1. Ask for an actual picture
Ask for a picture of what you're getting! Also, ask for a representative sample of the shrimp you're getting, this is usually a tank-wide shot showing a majority population. This is at least a good way to ensure what arrives at your door.
2. Know the scientific name
Make sure you get the scientific name of the shrimp you are purchasing, as trade names are commonly mislabeled and/or deceiving. You don't want to pay $50 for a Blue Bolt (caridina cantonensis) and having it come to you as a $2 Blue Pearl (neocaridina palmata).
3. Understand the genetic makeup
Many shrimp may be kept with other species, ask if the shrimp has been crossed with other species or variations. For instance, Crystal Red Shrimp that have been crossed with Golden Bees aka. Snow White Shrimp are less desirable than the Pure Red Lines, and may appear yellowish in coloration. Orange Eye Blue Tigers may not breed true and may spew out Blonde colored Tigers. Rili shrimp may have different patterns and grades.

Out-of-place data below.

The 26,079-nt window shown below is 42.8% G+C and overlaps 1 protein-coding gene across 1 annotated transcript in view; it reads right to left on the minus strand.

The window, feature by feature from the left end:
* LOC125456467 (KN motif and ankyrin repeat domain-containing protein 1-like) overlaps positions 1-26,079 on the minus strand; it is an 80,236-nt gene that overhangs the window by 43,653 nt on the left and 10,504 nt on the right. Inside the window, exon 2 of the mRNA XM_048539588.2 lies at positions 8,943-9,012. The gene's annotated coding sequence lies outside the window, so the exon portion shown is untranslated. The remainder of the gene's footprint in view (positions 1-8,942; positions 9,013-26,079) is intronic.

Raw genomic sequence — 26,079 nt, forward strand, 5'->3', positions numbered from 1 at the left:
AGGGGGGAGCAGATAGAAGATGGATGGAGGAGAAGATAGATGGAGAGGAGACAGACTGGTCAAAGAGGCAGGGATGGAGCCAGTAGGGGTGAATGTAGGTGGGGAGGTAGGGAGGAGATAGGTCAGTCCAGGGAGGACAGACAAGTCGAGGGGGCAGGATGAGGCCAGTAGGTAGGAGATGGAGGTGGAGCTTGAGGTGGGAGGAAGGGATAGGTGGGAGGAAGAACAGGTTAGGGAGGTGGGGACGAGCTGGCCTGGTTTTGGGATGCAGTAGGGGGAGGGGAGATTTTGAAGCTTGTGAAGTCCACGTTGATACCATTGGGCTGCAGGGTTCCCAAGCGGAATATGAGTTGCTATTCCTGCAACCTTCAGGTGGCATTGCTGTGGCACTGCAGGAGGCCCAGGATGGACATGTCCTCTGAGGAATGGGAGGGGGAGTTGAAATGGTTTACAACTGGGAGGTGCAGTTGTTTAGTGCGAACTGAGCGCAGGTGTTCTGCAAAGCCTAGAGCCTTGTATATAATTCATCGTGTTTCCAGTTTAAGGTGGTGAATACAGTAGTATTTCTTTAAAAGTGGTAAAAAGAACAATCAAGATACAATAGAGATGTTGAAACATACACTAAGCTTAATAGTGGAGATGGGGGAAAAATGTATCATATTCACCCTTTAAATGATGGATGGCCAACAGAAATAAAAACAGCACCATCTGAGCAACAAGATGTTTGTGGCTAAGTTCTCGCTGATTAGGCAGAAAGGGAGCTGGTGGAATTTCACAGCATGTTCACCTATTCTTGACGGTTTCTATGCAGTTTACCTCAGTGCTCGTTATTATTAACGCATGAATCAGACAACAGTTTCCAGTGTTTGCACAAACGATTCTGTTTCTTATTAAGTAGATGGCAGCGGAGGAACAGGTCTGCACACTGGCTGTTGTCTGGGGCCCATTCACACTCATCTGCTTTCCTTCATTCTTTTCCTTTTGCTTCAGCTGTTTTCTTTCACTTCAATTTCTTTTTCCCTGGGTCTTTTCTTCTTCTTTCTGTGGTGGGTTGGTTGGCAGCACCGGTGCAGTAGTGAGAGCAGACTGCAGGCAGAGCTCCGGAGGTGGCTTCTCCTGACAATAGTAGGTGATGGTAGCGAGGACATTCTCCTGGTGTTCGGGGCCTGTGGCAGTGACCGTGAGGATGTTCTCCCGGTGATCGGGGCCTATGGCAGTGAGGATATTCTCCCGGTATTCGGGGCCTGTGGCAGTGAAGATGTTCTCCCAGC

That being said, pure lines are not always preferable, oftentimes it is desirable for select species to be crossed back to the wilder forms to boost fertility and hardiness. Inquire if the shrimp you're getting breed true, just so you aren't surprised when your blue shrimp pop out a red and blue baby.
4. Buy tank-bred shrimp
Tank bred shrimp, over wild-caught shrimp, not only keeps our hobby sustainable (i.e. prevents overharvesting of natural habitats and breakdown of ecosystems) but you will more likely receive hardier shrimp that have already been aclimated to a captive environment. Ask about the tank conditions the shrimp are being kept in, our shrimp profiles only provide an estimate as to their natural habitats, but various home bred species have been acclimated to drastically different parameters over the years, i.e. breeders have been known to keep Sulawesi Cardinals in pH as low as 6.5!
5. Support fellow hobbyists
I don't think the puppy-mill analogy quite applies to shrimpkeeping, but I believe in supporting fellow hobbyists. It keeps our hobby fun and social. Look for local shrimpkeepers, Aquabid, or look on various aquarium-related forums such as TPT and APC. More often than not, they will be cheaper than commercial retailers, and you'll make a few friends along the way.